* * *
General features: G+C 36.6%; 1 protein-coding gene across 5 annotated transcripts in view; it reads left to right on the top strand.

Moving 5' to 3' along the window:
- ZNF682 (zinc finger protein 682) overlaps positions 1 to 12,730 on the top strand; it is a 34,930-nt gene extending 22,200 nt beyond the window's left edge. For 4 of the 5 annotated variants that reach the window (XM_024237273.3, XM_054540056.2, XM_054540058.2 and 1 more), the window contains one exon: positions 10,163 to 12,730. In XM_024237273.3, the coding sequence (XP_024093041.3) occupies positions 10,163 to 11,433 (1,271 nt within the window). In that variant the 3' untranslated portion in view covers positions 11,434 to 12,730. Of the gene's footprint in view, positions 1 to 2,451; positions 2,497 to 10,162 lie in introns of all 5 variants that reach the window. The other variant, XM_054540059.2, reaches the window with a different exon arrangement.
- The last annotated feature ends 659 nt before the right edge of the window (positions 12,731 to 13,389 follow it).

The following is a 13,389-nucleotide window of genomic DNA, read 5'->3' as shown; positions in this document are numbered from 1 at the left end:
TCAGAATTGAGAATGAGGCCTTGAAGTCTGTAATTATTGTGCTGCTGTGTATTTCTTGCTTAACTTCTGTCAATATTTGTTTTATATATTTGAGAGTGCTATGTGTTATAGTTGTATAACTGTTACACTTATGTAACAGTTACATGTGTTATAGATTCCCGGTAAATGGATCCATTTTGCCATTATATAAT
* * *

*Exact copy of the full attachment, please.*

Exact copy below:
General features: G+C 36.6%; 1 protein-coding gene across 5 annotated transcripts in view; it reads left to right on the top strand.

Moving 5' to 3' along the window:
- ZNF682 (zinc finger protein 682) overlaps positions 1 to 12,730 on the top strand; it is a 34,930-nt gene extending 22,200 nt beyond the window's left edge. For 4 of the 5 annotated variants that reach the window (XM_024237273.3, XM_054540056.2, XM_054540058.2 and 1 more), the window contains one exon: positions 10,163 to 12,730. In XM_024237273.3, the coding sequence (XP_024093041.3) occupies positions 10,163 to 11,433 (1,271 nt within the window). In that variant the 3' untranslated portion in view covers positions 11,434 to 12,730. Of the gene's footprint in view, positions 1 to 2,451; positions 2,497 to 10,162 lie in introns of all 5 variants that reach the window. The other variant, XM_054540059.2, reaches the window with a different exon arrangement.
- The last annotated feature ends 659 nt before the right edge of the window (positions 12,731 to 13,389 follow it).

The following is a 13,389-nucleotide window of genomic DNA, read 5'->3' as shown; positions in this document are numbered from 1 at the left end:
TCAGAATTGAGAATGAGGCCTTGAAGTCTGTAATTATTGTGCTGCTGTGTATTTCTTGCTTAACTTCTGTCAATATTTGTTTTATATATTTGAGAGTGCTATGTGTTATAGTTGTATAACTGTTACACTTATGTAACAGTTACATGTGTTATAGATTCCCGGTAAATGGATCCATTTTGCCATTATATAAT